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7 July 2019 | Featured

Everyone knows it – footy games can be won or lost by the way the captain organises his team on the field – keeping an eye on the whole field of play, adjusting tactics and players, and working with the coaches and refs to keep the upper hand all the way through to that victorious (Queenslander!) finish.

Business owners are essentially team captains – and you know that budgeting is a critical part of business planning, just as game planning is the first step to winning on the field. Here are three key budgeting tools that work together to give you the ability to make better informed decisions on your playing field:

  • Your anticipated profit
  • How much cash should be sitting in your bank account
  • What the net worth of your business will be.

First and foremost, remember that what gets monitored gets managed. Budgeting is about preparing for what lies ahead. This is rarely steady and constant, so it needs to be consistently monitored and forecasts managed according to the reality.

Monitoring and forecasting really helps you gain an edge over the many businesses out there that are not so agile or prepared for what’s around the corner.

Here’s what your three-way budget should include:

1. Profit and Loss

Budgets should begin with a detailed look at profit and loss. Ask these questions –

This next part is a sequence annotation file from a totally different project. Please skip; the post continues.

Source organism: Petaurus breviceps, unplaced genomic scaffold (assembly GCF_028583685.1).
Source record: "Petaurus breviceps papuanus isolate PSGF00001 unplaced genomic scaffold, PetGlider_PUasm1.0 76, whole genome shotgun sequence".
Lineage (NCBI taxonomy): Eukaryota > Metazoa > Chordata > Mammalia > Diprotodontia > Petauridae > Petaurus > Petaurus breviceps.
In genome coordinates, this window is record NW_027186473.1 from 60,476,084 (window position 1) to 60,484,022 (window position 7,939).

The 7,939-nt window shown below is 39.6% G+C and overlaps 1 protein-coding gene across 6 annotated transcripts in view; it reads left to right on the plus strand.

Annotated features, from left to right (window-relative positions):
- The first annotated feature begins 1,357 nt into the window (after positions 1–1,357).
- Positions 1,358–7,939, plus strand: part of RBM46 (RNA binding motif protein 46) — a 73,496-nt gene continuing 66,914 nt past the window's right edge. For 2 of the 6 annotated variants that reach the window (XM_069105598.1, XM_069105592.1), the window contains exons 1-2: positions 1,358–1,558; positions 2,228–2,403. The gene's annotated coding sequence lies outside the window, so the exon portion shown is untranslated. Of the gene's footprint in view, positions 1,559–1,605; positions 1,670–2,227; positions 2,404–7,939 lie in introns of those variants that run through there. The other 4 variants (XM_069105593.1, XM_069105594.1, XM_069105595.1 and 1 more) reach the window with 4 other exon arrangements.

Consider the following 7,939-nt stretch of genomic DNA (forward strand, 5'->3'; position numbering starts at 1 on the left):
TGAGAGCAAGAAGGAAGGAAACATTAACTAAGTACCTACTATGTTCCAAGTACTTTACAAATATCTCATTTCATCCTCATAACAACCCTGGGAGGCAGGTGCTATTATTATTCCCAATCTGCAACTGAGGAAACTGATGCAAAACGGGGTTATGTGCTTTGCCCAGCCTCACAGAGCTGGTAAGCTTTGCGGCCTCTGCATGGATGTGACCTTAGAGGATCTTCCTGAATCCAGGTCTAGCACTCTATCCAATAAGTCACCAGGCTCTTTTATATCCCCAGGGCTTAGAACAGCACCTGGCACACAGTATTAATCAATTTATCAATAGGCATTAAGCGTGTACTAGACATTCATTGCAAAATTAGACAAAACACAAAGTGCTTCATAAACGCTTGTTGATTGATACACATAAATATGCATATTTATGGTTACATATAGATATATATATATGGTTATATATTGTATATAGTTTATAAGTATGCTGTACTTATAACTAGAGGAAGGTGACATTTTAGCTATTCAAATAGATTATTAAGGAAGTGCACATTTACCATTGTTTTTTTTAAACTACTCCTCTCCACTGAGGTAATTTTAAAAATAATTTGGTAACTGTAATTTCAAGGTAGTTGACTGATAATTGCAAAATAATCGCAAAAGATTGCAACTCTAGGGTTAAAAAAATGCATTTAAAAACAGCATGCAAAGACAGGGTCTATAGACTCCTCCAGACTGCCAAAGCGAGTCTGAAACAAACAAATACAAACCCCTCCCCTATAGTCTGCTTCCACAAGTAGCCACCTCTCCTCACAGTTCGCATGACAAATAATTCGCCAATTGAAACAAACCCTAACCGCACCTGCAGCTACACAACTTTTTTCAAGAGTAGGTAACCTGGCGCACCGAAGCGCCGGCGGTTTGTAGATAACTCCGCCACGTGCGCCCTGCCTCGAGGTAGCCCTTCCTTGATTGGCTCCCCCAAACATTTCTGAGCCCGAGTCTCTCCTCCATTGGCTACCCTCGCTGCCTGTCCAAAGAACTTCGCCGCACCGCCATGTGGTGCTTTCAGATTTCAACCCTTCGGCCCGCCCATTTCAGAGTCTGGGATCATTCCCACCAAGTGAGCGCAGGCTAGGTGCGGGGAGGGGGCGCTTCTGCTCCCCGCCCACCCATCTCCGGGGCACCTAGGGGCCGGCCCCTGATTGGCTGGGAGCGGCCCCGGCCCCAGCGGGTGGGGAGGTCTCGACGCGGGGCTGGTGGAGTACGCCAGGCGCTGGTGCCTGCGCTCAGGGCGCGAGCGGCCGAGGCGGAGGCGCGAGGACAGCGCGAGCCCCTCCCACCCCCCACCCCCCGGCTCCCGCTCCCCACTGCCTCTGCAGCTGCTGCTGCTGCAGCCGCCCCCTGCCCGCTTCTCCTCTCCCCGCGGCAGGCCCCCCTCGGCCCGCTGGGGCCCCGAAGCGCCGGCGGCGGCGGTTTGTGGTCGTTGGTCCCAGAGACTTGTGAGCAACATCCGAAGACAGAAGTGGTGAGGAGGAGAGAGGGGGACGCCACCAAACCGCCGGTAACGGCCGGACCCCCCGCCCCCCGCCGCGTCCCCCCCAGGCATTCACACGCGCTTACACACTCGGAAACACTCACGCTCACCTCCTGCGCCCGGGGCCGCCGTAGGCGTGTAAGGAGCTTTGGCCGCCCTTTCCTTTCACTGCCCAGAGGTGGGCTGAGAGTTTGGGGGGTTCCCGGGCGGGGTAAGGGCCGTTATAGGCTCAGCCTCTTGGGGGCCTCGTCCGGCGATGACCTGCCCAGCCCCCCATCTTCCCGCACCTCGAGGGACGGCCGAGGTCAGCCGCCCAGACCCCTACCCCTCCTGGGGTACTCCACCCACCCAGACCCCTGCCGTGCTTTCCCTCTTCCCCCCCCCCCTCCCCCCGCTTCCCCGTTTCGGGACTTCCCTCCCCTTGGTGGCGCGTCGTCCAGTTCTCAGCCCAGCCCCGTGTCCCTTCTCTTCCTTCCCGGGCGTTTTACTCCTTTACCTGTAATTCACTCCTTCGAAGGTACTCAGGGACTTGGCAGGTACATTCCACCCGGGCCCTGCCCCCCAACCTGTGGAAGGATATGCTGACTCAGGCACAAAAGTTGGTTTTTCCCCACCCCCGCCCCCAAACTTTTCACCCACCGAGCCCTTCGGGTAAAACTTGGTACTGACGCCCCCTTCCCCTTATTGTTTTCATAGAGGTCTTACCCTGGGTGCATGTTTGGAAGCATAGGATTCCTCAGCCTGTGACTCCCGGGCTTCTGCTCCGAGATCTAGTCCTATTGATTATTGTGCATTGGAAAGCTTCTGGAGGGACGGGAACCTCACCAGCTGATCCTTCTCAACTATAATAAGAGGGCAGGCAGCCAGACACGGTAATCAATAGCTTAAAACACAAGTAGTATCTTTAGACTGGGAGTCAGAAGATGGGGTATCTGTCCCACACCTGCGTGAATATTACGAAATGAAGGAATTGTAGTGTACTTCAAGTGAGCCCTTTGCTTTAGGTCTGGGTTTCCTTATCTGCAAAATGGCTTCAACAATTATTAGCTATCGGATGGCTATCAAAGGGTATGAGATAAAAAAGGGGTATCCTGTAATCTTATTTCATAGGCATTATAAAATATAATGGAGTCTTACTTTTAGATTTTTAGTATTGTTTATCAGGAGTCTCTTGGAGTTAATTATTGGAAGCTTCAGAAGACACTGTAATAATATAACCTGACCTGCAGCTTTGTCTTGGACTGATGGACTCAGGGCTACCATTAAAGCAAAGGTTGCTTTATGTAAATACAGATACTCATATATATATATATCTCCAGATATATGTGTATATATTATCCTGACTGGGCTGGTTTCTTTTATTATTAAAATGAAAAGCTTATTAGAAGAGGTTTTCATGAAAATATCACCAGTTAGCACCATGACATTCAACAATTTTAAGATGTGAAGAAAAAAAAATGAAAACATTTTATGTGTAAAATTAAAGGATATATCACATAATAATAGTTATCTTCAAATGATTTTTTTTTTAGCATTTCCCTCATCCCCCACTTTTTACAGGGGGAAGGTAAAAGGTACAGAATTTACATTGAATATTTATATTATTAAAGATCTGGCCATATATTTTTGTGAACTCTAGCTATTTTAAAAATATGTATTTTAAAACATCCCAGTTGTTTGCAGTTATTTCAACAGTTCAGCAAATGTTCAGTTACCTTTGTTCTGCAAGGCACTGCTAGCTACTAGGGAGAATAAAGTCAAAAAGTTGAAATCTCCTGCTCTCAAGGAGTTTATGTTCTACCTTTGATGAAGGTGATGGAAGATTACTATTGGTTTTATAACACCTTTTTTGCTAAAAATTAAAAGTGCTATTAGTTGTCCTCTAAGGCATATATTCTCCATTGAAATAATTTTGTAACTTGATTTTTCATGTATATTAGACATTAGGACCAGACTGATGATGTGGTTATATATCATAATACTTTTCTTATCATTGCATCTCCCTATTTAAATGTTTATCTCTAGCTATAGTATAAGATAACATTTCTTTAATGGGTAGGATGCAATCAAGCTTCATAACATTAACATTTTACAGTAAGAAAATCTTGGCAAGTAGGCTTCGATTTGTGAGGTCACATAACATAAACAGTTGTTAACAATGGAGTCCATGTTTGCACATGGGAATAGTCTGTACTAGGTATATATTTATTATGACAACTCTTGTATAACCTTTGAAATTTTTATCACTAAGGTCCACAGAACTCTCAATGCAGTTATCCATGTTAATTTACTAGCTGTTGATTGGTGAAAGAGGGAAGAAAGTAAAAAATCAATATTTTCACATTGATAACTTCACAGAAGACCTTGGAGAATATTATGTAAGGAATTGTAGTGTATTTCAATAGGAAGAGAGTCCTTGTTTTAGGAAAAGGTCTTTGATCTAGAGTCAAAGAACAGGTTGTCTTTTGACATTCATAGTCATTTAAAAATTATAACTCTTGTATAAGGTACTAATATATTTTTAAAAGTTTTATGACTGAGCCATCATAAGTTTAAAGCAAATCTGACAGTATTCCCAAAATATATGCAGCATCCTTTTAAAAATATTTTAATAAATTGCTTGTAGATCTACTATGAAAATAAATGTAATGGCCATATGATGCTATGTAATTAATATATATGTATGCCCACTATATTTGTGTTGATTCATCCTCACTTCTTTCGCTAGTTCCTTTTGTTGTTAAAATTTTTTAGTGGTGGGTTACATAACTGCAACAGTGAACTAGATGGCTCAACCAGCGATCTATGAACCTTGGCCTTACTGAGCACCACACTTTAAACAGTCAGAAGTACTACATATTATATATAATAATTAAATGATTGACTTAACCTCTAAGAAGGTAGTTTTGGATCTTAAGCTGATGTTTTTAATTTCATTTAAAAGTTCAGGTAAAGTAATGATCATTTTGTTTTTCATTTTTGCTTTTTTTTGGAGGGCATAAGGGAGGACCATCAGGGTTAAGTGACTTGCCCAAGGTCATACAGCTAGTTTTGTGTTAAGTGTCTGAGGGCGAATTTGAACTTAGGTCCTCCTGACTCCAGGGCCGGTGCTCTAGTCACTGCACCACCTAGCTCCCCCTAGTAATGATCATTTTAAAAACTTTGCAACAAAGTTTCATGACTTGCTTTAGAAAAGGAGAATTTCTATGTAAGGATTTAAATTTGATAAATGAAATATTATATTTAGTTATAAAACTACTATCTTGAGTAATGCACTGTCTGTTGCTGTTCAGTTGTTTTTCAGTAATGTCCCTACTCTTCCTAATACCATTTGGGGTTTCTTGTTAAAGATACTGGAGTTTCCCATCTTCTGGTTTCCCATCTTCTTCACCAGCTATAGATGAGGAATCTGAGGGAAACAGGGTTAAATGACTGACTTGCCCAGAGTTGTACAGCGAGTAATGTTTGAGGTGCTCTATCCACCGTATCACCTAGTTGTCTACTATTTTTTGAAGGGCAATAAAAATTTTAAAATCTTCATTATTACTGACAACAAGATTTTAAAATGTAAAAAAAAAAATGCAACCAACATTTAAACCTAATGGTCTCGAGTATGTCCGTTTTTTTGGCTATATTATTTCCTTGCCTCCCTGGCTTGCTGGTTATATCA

• What are my costs and revenue-drivers?
  • When any of these drivers change, what is the impact?
  • How many existing customers do I have and what is the average account value?

Use past and present information from management accounts and financial statements to work out your anticipated profit for the next 12 months, and be aware of industry changes that might affect the business. 

NOTE: Profitable businesses can go broke! When budgets are solely designed as profit and loss predictions, potential problems can be overlooked. Taken in isolation, the projected profitability of your business doesn’t consider managing growth and it won’t help you avoid cash flow problems.

There’s a saying, “Profit is theory, cash is fact,” which leads us to the second element of your three-way forecast…

2. Cashflow forecast

One of the main reasons that small businesses can get into trouble is poor cash flow management.

As we mentioned, it is possible to make a good profit but not have enough cash in the bank account to pay bills or repay loans.

Unless the profit is converted to cash in your bank account (eg. you are invoicing regularly, customers are paying you promptly for services delivered, and your money is not tied up in stock), you may be at risk of insolvency. After all, you pay staff and bills with cash-the money in your bank account-not with the profit figure that appears on a financial statement.

So cash really is the ‘life blood’ of a business. By adding a cash flow forecast element to your budget, you create more consistency in your business. You will make it more ‘future-proof’ and be better equipped to ride things out when cash flow hits harder times. You are prepared and can take corrective measures in the business before a full-blown crisis develops.

Planning ahead for the timing of your likely cash inflows and outflows allows you to identify the need for a capital injection, such as an increase in credit or a boost your cash flow in some other way.

3. Balance sheet

A balance sheet provides a projected statement of assets, liabilities and owners’ or shareholders’ equity and is the final piece of your three-way budget. A simple way of describing what your balance sheet shows you is: